Parenting a child with special needs can be overwhelming, and it’s important to know how to recognize the signs of parental depression. The extra responsibilities and worries that come with a diagnosis for your child can quickly find you in a position where you start to ignore your own needs as you focus all your energy on helping your child.
It’s natural to want to do all you can to give your child the best possible life. However, if you don’t have support, the ongoing strain of special needs parenting can take a toll. The fact is, if you continue to push through and fail to look after your own needs, you’ll find your physical and mental health will be affected.
When you’re faced with isolation, financial strain, exhaustion, and negativity over a prolonged period, it can lead to changes in your brain. These changes can affect your mood, how you interact with the world around you and how you cope with day-to-day life, resulting in depression.
In this resource, we explore signs of depression for special needs parents, what it is and its typical symptoms, strategies for managing depression, and additional resources for support.*
What is Depression?
Depression is a mood disorder that makes you feel sad, unmotivated, and uninterested in the world around you. It can interfere with daily living, affect your sleep, impact decision-making, and make it hard to undertake even the simplest of tasks.
When you feel low, stressed, and overwhelmed, the chemicals that help regulate your response to negative emotions tend to decrease. If you experience times of ongoing stress, these levels may permanently reduce, making it even harder to cope with the demands of daily life.
It’s easy to feel alone, isolated, or misunderstood when you’re constantly fighting for access, assistance, and funding for your child. However, if you don’t address these feelings, your situation will become even more difficult as the longer you’re exposed to negative emotions, the harder it is to manage them.
Now, everyone has bad days, and everybody can feel low occasionally. This isn’t depression. However, if your low mood continues long-term and you can’t remember when you last felt joy in life, this is a sign that you may be depressed.
So, how can you figure out whether you’re just having a bad day or experiencing depression?
Signs of Depression
There are many signs of depression, including:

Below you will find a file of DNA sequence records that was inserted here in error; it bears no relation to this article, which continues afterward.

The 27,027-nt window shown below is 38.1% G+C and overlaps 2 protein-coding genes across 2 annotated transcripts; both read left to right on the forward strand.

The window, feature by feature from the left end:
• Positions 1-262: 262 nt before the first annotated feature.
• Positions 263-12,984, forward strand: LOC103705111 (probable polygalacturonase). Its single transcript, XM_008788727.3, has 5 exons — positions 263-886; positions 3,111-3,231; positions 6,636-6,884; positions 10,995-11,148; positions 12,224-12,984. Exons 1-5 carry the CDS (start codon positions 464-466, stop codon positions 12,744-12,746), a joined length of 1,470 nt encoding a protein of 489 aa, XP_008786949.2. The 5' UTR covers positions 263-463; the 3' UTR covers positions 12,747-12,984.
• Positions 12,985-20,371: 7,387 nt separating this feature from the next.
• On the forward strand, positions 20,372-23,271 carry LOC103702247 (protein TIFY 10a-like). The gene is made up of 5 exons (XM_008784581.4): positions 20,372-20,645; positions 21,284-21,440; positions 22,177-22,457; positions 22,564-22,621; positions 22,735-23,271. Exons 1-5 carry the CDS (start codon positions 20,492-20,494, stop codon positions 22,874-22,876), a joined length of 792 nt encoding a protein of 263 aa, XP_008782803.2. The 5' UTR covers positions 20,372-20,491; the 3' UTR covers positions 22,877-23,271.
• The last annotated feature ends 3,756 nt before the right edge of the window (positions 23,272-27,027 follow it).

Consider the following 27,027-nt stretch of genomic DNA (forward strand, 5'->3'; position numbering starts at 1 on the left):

● Being in a bad mood or feeling sad all the time
● Difficulty enjoying activities or daily life
● Difficulty with making decisions
● Restlessness or agitation
● Sleep Disorders
● Suicidal thoughts
● Feelings of uselessness and hopelessness
● Reduced self-confidence
● Avoidance of people
● Mood swings
● Reduced appetite
● Lack of enthusiasm
● Loss of interest in things you like
● Permanent tiredness
As a general rule, if you experience any of these signs for more than two weeks, contact your GP for help and support. If you think you have parental depression or already have a diagnosis, it’s important to know that you are not alone.
Even more importantly, there are effective ways you can support yourself through depression to help you get through and find a new way forward as a parent.
Strategies for Managing Depression
If you believe you may be experiencing parental depression, there are several steps you can take to begin managing depression.
Visit your GP or psychologist: This is the best way to start if you think you may be experiencing depression. Your GP can make an assessment and get you the help you need.
See a therapist: Occupational therapists, psychologists, relaxation therapists, and others can help to make your daily life easier with exercises and tools to help you feel more in control.
Ask for help: Ask family or friends for support so you can focus on your needs. Ask them to help get the kids to school, assist with meal prep, or be a sounding board for you.
Take time for yourself: For at least one hour per week, do something just for you. Take a bath, go out for a walk, do sports, meet a friend, have a date night, or practice a hobby.
Talk with your partner about your feelings: Be honest with your partner about how you are feeling. If they don’t know you’re struggling, they can’t give you the support you need.
Eat healthily: Good nutrition can have a positive effect on your mental health. Create a weekly meal plan to make it easy to stick to good choices and to reduce daily decision-making.
Try relaxation exercises: Activities such as yoga, pilates, meditation, progressive muscle relaxation and autogenic training can help improve your focus and relax your mind.
Start a sleep routine: Reduce stimulation before bed and try for an earlier bedtime to ensure you get more rest each night. Aim for between 7-9 hours sleep a night.
Exercise: Moving your body is an evidence-based method to improve mental health. Playing sport or going for a short walk makes you feel good by increasing chemical levels in the brain.
Join support groups: Talking to others experiencing similar challenges can have a positive effect on your mental health, helping you feel less alone and more understood.
Try JettProof calming sensory clothing: The gentle compression provided by JettProof sensory clothing helps calm the body, reduce stress, and increase overall well-being.
About Jettproof Sensory Clothing
JettProof calming sensory clothing may assist children and adults living with parental depression, as well as Autism, ADHD Sensory Processing Disorder, Asperger Syndrome, Down Syndrome, Cerebral Palsy, Apraxia, Dyspraxia, OCD and Anxiety.
Stay up to date with the JettProof journey by following us on Facebook and Instagram or by joining our mailing list to receive regular updates.
*Please note JettProof is not a medical or psychiatric provider, and the following guide should not be used as diagnostic criteria or medical advice. We strongly advise speaking with medical and/or psychiatric professionals if you believe you are experiencing symptoms of depression.